MISSOULA — Jace Lewis turned to Matthew O’Donoghue while running off the practice field at the Riverbowl on the University of Montana campus.

“Go back to California, O’D,” Lewis taunted, using O’Donoghue’s nickname.

Without missing a beat, O’Donoghue returned fire to his fellow senior.

“Thanks, Kidder, I’ll throw that in the interview,” O’Donoghue jawed back, purposefully calling Lewis by the last name of Caleb Kidder, a former player who wore the No. 37 legacy jersey Lewis is donning this season.

O’Donoghue’s quick wit and ability to throw jabs help make him popular among the team. It’s all in good fun, but if you come at O’Donoghue, you better not miss. That’s also true on the ping-pong table in the locker room, where his skills are matched by only a couple others.

“He’s the king of trash talk,” Lewis said. “He’s just a goofy kid. There’s nothing not to like about him.”

O’Donoghue does care about his teammates, and that endears him to them. Once you’re in with him as a friend, you’re in for good. He even treated all the other specialists on the team to a lunch of burgers and fries at Thomas Meagher Bar at the close of preseason camp.

“He just treats guys the right way,” punter Brian Buschini said. “Anytime you can do that, that’s the mark of a good person.”

O’Donoghue and his friends also enjoy golfing, which is how he ended up working at the Missoula Country Club. He’s a bartender there but has pitched in at the pro shop when Connor Sproull, the PGA Pro at the country club, needed to take off some time.

“He’s just a true team player to work wherever and whenever he’s needed,” Sproull said. “It’s rare to find that these days, that jack-of-all-trades. He’s a Swiss Army knife, kind of like how he is with the Griz.”

O’Donoghue’s teammates and coaches love his effort on the field. He’ll run through M drills pretending like he’s a running back. He’ll even try to run over a defensive back on special teams coverage plays in practice.

“He makes what he does important. It’s important to him to be good at it,” Montana coach Bobby Hauck said. “He’s just a guy that loves his team and loves Griz football.”

O’Donoghue’s highlights of making tackles on special teams and catching two-point passes as a long snapper bring joy to many.

“I don’t think he’s ever had any enemies except maybe the opponent,” said Doug Case, who coached O’Donoghue at Foothill High School in Santa Ana, California.

Even O’Donoghue recognizes he doesn’t look like a typical football player at 6-foot-1, 260 pounds. His down-to-earth nature is well received by fans, especially on social media.

“It’s kind of cool, but I don’t know what they like so much. I’m not the best looking guy out there,” he said, laughing. “I’ve talked to a few people, and they just like how I hustle around the field. That’s one thing I’ve learned in football is you can always control your effort.”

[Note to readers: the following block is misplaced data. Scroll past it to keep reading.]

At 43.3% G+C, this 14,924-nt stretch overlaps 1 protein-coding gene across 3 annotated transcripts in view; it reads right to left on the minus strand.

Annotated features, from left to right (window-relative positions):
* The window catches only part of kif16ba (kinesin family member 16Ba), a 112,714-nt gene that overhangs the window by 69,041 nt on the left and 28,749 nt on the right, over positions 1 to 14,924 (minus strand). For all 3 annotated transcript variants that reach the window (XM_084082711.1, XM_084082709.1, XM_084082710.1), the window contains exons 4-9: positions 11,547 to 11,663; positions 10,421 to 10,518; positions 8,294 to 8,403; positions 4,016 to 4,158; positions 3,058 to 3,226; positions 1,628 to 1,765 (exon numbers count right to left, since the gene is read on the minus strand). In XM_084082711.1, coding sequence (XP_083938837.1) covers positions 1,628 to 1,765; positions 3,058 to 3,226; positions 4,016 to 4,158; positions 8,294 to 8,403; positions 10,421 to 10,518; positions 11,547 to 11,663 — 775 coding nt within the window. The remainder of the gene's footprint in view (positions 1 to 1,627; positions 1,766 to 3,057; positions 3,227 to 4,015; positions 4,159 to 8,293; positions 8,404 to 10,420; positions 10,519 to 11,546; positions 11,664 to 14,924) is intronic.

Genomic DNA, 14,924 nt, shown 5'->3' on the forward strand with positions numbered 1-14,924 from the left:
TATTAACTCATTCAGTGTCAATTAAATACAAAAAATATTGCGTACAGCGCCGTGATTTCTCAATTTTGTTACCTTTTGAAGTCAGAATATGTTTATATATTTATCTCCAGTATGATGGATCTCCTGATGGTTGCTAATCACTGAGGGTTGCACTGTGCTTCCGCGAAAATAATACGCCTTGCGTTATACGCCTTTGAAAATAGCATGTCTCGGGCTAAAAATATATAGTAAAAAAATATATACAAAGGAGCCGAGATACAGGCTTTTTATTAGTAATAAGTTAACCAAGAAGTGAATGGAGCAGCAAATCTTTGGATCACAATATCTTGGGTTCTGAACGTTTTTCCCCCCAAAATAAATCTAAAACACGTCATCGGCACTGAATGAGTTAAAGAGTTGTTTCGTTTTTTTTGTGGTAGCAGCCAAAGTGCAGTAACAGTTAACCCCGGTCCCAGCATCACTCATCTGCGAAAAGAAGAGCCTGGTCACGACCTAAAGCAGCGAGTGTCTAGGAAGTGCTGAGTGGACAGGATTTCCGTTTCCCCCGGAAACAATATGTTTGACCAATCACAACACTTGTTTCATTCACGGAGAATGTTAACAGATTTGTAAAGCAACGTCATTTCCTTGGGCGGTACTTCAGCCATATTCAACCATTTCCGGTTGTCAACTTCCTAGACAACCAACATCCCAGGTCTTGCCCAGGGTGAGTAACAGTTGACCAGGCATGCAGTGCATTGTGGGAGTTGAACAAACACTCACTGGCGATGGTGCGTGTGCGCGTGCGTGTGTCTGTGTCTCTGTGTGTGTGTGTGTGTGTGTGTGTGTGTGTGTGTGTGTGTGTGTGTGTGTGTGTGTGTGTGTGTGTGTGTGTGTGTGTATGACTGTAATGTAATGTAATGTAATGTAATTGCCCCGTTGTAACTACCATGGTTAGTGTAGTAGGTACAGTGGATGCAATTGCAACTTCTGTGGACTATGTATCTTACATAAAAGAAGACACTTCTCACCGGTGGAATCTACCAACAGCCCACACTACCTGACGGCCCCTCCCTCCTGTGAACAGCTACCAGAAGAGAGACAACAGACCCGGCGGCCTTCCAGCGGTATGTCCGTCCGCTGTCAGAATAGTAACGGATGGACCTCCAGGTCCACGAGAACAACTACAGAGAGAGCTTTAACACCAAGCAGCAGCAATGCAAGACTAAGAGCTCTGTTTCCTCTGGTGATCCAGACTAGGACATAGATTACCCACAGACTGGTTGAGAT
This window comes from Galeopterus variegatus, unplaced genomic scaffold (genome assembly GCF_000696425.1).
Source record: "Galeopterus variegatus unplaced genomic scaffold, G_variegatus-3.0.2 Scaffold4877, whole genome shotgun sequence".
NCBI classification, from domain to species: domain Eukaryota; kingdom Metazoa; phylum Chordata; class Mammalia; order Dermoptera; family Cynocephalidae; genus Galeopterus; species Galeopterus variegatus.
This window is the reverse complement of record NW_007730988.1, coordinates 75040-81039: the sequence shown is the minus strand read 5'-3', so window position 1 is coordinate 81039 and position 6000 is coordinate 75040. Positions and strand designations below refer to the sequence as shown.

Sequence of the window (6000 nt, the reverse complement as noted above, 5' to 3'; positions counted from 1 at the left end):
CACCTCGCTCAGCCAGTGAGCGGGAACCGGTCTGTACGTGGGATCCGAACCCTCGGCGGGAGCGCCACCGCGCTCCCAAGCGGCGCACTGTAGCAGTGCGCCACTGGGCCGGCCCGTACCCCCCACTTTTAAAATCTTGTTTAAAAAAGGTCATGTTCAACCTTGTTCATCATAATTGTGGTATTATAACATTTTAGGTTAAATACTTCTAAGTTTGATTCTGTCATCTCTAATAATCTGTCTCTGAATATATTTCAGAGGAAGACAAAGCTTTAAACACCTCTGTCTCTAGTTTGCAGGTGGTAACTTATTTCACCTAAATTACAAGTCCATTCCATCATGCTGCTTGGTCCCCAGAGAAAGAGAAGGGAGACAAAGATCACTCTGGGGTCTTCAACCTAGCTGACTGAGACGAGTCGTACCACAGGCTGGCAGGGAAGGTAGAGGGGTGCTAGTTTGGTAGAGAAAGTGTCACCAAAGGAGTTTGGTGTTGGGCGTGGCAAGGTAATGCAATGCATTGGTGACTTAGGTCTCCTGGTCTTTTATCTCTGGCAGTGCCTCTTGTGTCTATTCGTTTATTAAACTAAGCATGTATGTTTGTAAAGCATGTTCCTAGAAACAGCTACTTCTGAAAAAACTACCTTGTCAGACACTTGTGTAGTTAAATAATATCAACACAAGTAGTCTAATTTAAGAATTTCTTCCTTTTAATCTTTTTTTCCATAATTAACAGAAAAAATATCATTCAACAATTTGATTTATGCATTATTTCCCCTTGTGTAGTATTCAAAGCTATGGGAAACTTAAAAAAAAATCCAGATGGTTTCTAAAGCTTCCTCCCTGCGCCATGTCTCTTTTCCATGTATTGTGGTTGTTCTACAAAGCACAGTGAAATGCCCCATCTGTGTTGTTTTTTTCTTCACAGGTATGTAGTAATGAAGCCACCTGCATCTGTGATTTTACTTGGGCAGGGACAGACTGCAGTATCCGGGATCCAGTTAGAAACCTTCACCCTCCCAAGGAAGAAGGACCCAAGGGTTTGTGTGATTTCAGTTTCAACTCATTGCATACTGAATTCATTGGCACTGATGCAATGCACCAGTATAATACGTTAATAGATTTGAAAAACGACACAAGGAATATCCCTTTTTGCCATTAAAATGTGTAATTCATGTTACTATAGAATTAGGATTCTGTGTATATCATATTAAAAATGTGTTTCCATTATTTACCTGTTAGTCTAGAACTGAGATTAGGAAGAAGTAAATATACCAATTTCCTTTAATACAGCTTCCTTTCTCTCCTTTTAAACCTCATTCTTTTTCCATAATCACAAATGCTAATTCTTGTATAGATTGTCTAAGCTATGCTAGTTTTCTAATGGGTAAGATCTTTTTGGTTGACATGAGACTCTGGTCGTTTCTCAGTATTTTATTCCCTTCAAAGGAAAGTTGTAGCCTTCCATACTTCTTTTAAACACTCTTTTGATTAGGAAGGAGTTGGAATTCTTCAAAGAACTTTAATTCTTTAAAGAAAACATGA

His All-American status takes it all to another level. And it coalesces to make him a cult hero because when a long snapper’s name is known, it’s usually because he’s royally screwed up.

“Look at him, an All-American,” safety Gavin Robertson said, unable to hold back his laugh at the thought. “It’s crazy. He loves it. We love him. Just a good dude.”

‘Be about it’

O’Donoghue keeps a quote from Lewis in his Twitter bio: “Don’t talk about it, be about it.”

“We’d just be screaming that in the weight room when we’d be lifting our freshman year at 5:45 every morning,” O’Donoghue recalled. “He would yell that. It was kind of like a joke, but talk actually is cheap, so we got to go out and do it.”

Their time together in the old weight room is a favorite memory for O’Donoghue and Lewis. Those early morning workouts emphasized to O’Donoghue the importance of hard work.

“College football taught me I got to work as hard as possible all the time,” he said. “I can’t be slacking off or else you’ll never play. You just got to keep working hard.”

O’Donoghue learned a similar lesson from his father, a principal who coached him in football, baseball and basketball growing up. It was his father who convinced him to start long snapping going into high school because it would be his best chance to play in college.

“My dad would push me harder than anyone to be as good as I could be,” he said. “He always told me to never be settled with being OK or good, try to be great. Then my mom was always my No. 1 fan.”

Neither O’Donoghue nor his father had any experience with long snapping, so he did it his own way until he went to some camps. He was a varsity long snapper in high school for three seasons in addition to playing center and taking an occasional snap on the defensive line.